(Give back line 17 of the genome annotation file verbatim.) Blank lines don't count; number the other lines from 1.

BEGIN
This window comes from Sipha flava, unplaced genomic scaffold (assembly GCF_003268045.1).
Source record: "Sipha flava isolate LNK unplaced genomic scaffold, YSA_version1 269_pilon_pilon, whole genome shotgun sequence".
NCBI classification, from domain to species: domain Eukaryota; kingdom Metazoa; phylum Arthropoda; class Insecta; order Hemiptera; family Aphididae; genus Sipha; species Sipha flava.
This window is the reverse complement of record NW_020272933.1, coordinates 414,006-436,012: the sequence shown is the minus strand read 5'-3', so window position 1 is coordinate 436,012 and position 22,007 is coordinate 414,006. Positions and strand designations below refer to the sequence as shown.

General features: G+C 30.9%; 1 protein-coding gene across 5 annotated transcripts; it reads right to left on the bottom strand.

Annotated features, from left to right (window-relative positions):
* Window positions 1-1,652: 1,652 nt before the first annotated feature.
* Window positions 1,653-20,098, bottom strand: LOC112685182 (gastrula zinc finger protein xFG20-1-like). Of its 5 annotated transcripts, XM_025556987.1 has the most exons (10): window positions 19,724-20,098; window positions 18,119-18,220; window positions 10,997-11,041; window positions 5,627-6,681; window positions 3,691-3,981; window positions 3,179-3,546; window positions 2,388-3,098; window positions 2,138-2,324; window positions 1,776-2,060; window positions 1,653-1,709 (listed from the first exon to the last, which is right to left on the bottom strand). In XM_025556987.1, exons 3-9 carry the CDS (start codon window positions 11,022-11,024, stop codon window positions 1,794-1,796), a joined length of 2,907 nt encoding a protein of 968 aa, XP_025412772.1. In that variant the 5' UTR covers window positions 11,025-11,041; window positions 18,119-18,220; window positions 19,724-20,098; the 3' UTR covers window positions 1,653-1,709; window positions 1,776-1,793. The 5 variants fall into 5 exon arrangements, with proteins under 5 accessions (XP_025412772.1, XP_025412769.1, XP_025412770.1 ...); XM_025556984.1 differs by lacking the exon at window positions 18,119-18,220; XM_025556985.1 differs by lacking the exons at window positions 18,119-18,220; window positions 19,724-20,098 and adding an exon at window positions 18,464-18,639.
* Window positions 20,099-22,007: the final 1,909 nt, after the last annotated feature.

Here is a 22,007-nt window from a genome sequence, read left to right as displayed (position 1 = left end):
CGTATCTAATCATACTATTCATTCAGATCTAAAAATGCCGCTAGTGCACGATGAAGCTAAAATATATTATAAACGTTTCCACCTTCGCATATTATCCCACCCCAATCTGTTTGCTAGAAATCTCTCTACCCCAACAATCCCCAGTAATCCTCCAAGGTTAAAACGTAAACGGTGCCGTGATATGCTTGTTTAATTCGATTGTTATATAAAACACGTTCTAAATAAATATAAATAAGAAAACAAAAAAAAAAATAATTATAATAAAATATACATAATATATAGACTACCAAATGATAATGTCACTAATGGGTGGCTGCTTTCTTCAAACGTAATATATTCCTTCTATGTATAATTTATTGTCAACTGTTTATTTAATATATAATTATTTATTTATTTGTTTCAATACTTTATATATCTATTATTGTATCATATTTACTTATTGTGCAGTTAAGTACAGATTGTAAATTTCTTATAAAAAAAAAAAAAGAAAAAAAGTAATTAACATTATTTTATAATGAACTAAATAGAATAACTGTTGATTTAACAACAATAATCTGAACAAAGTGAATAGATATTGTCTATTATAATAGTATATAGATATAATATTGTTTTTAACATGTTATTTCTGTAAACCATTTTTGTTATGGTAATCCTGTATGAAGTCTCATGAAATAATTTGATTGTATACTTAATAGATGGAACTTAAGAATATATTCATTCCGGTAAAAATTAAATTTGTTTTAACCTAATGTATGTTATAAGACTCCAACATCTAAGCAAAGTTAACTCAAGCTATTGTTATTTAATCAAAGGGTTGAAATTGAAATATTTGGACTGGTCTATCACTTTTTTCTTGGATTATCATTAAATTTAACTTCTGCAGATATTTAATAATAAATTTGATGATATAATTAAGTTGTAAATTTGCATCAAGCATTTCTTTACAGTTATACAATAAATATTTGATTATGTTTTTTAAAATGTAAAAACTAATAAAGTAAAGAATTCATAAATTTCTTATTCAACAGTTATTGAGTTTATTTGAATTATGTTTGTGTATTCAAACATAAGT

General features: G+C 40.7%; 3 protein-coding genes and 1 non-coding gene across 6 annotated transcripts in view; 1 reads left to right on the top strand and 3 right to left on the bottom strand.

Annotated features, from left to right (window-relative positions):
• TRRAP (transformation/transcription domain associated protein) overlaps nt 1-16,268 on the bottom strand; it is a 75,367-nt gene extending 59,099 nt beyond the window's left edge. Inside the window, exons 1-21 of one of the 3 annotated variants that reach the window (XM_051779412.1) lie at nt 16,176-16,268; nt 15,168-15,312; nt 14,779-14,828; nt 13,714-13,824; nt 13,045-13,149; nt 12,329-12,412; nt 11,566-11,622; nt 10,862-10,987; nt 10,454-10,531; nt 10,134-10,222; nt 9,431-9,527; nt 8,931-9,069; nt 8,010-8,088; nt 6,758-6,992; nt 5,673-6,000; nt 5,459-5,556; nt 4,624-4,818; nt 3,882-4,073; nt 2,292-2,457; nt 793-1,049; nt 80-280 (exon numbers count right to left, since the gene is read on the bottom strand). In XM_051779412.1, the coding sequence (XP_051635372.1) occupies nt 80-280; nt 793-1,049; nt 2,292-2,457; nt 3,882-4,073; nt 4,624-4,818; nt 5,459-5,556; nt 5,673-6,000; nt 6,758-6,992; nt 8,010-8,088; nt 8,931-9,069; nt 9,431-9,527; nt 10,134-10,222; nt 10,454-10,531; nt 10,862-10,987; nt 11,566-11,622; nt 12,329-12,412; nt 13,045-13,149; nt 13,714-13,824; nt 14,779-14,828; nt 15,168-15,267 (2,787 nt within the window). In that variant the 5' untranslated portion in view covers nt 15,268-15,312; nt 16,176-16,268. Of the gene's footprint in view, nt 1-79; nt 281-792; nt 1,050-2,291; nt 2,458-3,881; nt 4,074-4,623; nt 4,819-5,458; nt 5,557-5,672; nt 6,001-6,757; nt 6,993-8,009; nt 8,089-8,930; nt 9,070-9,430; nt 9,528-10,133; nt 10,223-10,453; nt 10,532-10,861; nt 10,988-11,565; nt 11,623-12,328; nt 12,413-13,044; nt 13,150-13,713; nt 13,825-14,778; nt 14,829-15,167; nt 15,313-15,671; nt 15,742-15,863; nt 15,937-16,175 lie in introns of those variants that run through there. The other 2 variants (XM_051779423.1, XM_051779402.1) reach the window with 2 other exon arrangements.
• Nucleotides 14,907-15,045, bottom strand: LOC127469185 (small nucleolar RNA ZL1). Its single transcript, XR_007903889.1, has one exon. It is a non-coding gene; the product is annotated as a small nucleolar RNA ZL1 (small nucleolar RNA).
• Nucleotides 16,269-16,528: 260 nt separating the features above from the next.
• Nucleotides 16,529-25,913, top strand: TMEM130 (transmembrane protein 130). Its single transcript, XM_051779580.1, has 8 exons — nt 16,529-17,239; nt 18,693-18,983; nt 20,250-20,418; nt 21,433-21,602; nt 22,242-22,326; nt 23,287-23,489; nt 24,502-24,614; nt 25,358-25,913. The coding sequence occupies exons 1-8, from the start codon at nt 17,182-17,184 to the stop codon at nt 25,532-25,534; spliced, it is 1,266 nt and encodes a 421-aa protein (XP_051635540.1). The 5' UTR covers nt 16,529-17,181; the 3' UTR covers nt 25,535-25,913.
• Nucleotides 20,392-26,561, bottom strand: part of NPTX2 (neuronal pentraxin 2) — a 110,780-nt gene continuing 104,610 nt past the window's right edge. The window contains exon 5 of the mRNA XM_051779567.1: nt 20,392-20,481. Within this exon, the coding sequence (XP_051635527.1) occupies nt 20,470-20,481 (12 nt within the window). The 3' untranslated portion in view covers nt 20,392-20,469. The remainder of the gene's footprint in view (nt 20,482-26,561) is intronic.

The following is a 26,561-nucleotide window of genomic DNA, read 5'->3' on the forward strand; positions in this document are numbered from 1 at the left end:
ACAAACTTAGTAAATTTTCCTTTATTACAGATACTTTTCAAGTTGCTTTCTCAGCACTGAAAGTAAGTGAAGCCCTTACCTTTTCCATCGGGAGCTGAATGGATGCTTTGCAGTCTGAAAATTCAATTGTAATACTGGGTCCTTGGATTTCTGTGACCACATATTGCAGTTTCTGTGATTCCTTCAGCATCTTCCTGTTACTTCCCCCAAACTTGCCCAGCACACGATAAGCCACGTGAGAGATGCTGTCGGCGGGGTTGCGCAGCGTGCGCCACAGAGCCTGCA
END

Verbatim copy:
• Nucleotides 16,529-25,913, top strand: TMEM130 (transmembrane protein 130). Its single transcript, XM_051779580.1, has 8 exons — nt 16,529-17,239; nt 18,693-18,983; nt 20,250-20,418; nt 21,433-21,602; nt 22,242-22,326; nt 23,287-23,489; nt 24,502-24,614; nt 25,358-25,913. The coding sequence occupies exons 1-8, from the start codon at nt 17,182-17,184 to the stop codon at nt 25,532-25,534; spliced, it is 1,266 nt and encodes a 421-aa protein (XP_051635540.1). The 5' UTR covers nt 16,529-17,181; the 3' UTR covers nt 25,535-25,913.